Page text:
Rick Robinson: John McCain is a Hero and Donald Trump is a Douche
On my list of “Game Show Hosts I’d Like to See as President,” Donald Trump is now near the bottom. I’d walk door-to-door with Draft Alex Trebek petitions, before I’d consider voting for a grown man who refers to himself in the passive third-person.
Until this week, though I really didn’t have such strong feelings about The Donald. His flip-flopping positions on choice, Hillary Clinton and President Obama’s leadership abilities, taxation and universal health care are the kind of moving targets one expects from a well-funded politician trying to redefine himself as a conservative. A good politician has to find the base in order to fire it up.
For me personally, it’s far too early to get too excited about an overcrowded race still in its infancy. When asked about Trump’s chances, I generally tell folks to talk to me after New Hampshire.
Yet, a recent comment by Donald Trump stuck in my craw.
In an interview at the Family Leadership Summit, Trump was asked about comments made by Arizona Senator John McCain. “He’s not a war hero,” Trump snapped at the interviewer. “He’s a war hero because he was captured.” Then, he added in his usual arrogant tone, “I like people that weren’t captured.”
John McCain is a hero, and not because he was captured. Unlike Trump (and me for that matter), McCain wore the uniform. That’s heroic enough for me. But the story of McCain’s valor while in uniform exemplifies heroism.
In 1967, Lt. Commander McCain was on board the aircraft carrier USS Forrestal when an electrical malfunction caused a deadly fire. While assisting another pilot’s escape from the deck, a bomb exploded. McCain was hit with fragments in the chest and legs.
A year later, as a part of Operation Rolling Thunder, John McCain was shot down over North Vietnam during his 23rd bombing mission. When he ejected from the plane, he broke both arms and a leg. Locals crushed his shoulder with the butt of a rifle and stabbed him with a bayonet, before sending him to the prison known as the Hanoi Hilton.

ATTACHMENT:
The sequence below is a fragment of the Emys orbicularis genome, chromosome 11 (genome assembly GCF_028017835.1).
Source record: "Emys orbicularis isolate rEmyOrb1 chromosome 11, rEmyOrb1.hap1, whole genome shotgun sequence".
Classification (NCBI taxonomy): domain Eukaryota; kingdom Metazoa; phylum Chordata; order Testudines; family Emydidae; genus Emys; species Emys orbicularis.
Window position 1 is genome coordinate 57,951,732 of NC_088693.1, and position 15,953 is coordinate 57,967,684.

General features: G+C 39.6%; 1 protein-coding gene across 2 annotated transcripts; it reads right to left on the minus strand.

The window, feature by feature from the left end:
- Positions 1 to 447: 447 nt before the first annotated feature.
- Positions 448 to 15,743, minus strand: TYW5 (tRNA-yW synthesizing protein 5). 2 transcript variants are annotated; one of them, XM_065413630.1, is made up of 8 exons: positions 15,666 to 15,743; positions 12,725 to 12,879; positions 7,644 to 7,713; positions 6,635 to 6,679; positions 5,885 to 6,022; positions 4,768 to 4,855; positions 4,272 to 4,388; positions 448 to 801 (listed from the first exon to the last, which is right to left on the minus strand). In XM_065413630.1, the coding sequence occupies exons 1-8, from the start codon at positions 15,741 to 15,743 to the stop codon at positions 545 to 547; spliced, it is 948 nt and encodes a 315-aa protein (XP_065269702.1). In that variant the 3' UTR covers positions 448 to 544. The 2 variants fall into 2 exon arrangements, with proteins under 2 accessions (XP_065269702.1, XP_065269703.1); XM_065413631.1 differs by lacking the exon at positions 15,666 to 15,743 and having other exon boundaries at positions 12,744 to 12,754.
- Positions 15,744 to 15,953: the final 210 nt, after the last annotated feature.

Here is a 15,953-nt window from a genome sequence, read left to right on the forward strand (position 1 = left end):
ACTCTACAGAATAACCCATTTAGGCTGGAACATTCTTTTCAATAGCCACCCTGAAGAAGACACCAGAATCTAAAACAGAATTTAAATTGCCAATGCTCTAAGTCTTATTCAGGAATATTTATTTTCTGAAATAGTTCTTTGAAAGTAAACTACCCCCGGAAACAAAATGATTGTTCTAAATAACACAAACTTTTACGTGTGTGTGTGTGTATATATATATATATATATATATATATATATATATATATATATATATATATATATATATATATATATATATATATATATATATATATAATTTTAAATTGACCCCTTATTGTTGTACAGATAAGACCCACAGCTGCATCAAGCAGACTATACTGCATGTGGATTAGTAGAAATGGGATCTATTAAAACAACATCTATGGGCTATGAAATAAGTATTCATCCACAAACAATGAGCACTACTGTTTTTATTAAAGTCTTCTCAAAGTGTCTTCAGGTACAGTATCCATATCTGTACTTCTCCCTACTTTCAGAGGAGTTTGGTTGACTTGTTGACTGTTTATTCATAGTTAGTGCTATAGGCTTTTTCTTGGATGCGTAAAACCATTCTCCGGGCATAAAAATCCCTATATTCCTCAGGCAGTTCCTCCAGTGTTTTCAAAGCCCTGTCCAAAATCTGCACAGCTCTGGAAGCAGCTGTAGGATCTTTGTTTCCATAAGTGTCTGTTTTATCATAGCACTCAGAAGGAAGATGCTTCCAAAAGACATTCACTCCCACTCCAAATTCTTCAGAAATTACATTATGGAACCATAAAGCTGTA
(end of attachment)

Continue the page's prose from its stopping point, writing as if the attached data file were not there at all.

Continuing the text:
I’ve never been to a Trump resort to enjoy their room service, but I’m guessing the service is a bit nicer than the treatment McCain received at the Hanoi Hilton.
Initially, McCain was denied medical treatment and tortured for information. When the VC discovered McCain’s elite military family heritage, they relented. But the damage was done. His injuries from the crash and torture required a body cast.
Offered an early release from captivity as a publicity stunt, McCain declined – standing by military protocol requiring release in order of captivity. His refusal resulted in him being subjected to hourly beatings while bound by ropes. When the guards returned him to the general population, other American solders didn’t expect him to last the week. He spent five and a half years in captivity, much of it in solitary confinement.
As a result of his treatment at the Hanoi Hilton, John McCain is incapable of raising his arms above his shoulders – an ailment mocked by those who impersonated him during his presidential bid.
I’m not a fan of John McCain’s politics. My Arizona gauge leans more Goldwater than McCain. But as much as anyone else in the United States Senate, Captain John McCain has earned the right to express his views.
The Donald is flip flopping on so many views these days in order to find a message that sells, I hope he considers doing the same with his basic definition of heroism.